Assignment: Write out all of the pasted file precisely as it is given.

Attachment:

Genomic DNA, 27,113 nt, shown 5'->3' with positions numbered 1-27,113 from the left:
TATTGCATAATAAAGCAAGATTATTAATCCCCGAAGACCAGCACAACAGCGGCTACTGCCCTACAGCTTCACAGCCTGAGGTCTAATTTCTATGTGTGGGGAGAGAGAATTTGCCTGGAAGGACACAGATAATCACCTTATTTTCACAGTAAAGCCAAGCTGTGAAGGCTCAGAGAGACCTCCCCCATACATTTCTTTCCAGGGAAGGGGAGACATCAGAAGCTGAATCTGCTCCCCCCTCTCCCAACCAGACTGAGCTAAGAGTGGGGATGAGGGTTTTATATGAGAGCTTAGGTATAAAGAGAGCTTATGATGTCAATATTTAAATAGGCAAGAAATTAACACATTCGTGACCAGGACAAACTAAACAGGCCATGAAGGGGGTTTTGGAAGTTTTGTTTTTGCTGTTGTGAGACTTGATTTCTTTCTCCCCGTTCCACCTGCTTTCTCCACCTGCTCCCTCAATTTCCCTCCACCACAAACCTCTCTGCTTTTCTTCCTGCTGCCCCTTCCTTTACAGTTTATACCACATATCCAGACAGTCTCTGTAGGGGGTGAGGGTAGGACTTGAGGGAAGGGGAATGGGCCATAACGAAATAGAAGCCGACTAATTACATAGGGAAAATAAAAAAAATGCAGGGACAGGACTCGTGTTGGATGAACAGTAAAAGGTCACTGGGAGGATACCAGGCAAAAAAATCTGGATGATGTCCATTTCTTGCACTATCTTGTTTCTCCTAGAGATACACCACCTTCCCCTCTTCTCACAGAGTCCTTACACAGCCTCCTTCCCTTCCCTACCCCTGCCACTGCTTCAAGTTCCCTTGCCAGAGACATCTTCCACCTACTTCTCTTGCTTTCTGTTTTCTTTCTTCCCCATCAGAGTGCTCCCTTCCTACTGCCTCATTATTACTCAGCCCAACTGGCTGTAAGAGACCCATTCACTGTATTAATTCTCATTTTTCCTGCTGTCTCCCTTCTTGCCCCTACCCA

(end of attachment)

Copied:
Genomic DNA, 27,113 nt, shown 5'->3' with positions numbered 1-27,113 from the left:
TATTGCATAATAAAGCAAGATTATTAATCCCCGAAGACCAGCACAACAGCGGCTACTGCCCTACAGCTTCACAGCCTGAGGTCTAATTTCTATGTGTGGGGAGAGAGAATTTGCCTGGAAGGACACAGATAATCACCTTATTTTCACAGTAAAGCCAAGCTGTGAAGGCTCAGAGAGACCTCCCCCATACATTTCTTTCCAGGGAAGGGGAGACATCAGAAGCTGAATCTGCTCCCCCCTCTCCCAACCAGACTGAGCTAAGAGTGGGGATGAGGGTTTTATATGAGAGCTTAGGTATAAAGAGAGCTTATGATGTCAATATTTAAATAGGCAAGAAATTAACACATTCGTGACCAGGACAAACTAAACAGGCCATGAAGGGGGTTTTGGAAGTTTTGTTTTTGCTGTTGTGAGACTTGATTTCTTTCTCCCCGTTCCACCTGCTTTCTCCACCTGCTCCCTCAATTTCCCTCCACCACAAACCTCTCTGCTTTTCTTCCTGCTGCCCCTTCCTTTACAGTTTATACCACATATCCAGACAGTCTCTGTAGGGGGTGAGGGTAGGACTTGAGGGAAGGGGAATGGGCCATAACGAAATAGAAGCCGACTAATTACATAGGGAAAATAAAAAAAATGCAGGGACAGGACTCGTGTTGGATGAACAGTAAAAGGTCACTGGGAGGATACCAGGCAAAAAAATCTGGATGATGTCCATTTCTTGCACTATCTTGTTTCTCCTAGAGATACACCACCTTCCCCTCTTCTCACAGAGTCCTTACACAGCCTCCTTCCCTTCCCTACCCCTGCCACTGCTTCAAGTTCCCTTGCCAGAGACATCTTCCACCTACTTCTCTTGCTTTCTGTTTTCTTTCTTCCCCATCAGAGTGCTCCCTTCCTACTGCCTCATTATTACTCAGCCCAACTGGCTGTAAGAGACCCATTCACTGTATTAATTCTCATTTTTCCTGCTGTCTCCCTTCTTGCCCCTACCCA